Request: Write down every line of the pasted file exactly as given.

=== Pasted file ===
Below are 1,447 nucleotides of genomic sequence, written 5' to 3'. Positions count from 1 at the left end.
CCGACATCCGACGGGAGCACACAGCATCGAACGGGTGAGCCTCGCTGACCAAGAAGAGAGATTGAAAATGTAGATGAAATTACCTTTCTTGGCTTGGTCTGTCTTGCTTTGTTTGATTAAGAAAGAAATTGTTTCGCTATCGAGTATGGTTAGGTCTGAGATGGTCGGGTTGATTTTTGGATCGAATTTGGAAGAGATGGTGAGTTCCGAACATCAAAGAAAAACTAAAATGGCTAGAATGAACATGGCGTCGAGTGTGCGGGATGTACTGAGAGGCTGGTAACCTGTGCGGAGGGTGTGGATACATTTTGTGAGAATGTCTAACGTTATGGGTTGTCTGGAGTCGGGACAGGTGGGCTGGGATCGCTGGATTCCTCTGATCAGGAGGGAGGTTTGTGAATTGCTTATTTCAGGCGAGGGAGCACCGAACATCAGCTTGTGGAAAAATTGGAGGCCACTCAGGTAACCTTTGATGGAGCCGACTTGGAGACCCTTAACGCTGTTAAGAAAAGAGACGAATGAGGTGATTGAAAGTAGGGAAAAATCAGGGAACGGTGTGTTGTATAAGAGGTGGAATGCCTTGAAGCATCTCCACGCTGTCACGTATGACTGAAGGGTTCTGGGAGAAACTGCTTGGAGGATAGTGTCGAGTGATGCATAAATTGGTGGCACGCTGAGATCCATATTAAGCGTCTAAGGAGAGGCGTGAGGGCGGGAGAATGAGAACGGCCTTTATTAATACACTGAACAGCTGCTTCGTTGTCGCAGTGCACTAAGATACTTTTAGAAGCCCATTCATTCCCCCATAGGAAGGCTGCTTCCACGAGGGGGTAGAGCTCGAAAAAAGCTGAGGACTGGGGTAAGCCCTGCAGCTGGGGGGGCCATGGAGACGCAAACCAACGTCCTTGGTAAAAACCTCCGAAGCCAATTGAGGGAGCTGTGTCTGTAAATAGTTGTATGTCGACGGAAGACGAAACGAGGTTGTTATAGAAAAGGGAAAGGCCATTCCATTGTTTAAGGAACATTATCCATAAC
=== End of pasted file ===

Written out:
Below are 1,447 nucleotides of genomic sequence, written 5' to 3'. Positions count from 1 at the left end.
CCGACATCCGACGGGAGCACACAGCATCGAACGGGTGAGCCTCGCTGACCAAGAAGAGAGATTGAAAATGTAGATGAAATTACCTTTCTTGGCTTGGTCTGTCTTGCTTTGTTTGATTAAGAAAGAAATTGTTTCGCTATCGAGTATGGTTAGGTCTGAGATGGTCGGGTTGATTTTTGGATCGAATTTGGAAGAGATGGTGAGTTCCGAACATCAAAGAAAAACTAAAATGGCTAGAATGAACATGGCGTCGAGTGTGCGGGATGTACTGAGAGGCTGGTAACCTGTGCGGAGGGTGTGGATACATTTTGTGAGAATGTCTAACGTTATGGGTTGTCTGGAGTCGGGACAGGTGGGCTGGGATCGCTGGATTCCTCTGATCAGGAGGGAGGTTTGTGAATTGCTTATTTCAGGCGAGGGAGCACCGAACATCAGCTTGTGGAAAAATTGGAGGCCACTCAGGTAACCTTTGATGGAGCCGACTTGGAGACCCTTAACGCTGTTAAGAAAAGAGACGAATGAGGTGATTGAAAGTAGGGAAAAATCAGGGAACGGTGTGTTGTATAAGAGGTGGAATGCCTTGAAGCATCTCCACGCTGTCACGTATGACTGAAGGGTTCTGGGAGAAACTGCTTGGAGGATAGTGTCGAGTGATGCATAAATTGGTGGCACGCTGAGATCCATATTAAGCGTCTAAGGAGAGGCGTGAGGGCGGGAGAATGAGAACGGCCTTTATTAATACACTGAACAGCTGCTTCGTTGTCGCAGTGCACTAAGATACTTTTAGAAGCCCATTCATTCCCCCATAGGAAGGCTGCTTCCACGAGGGGGTAGAGCTCGAAAAAAGCTGAGGACTGGGGTAAGCCCTGCAGCTGGGGGGGCCATGGAGACGCAAACCAACGTCCTTGGTAAAAACCTCCGAAGCCAATTGAGGGAGCTGTGTCTGTAAATAGTTGTATGTCGACGGAAGACGAAACGAGGTTGTTATAGAAAAGGGAAAGGCCATTCCATTGTTTAAGGAACATTATCCATAAC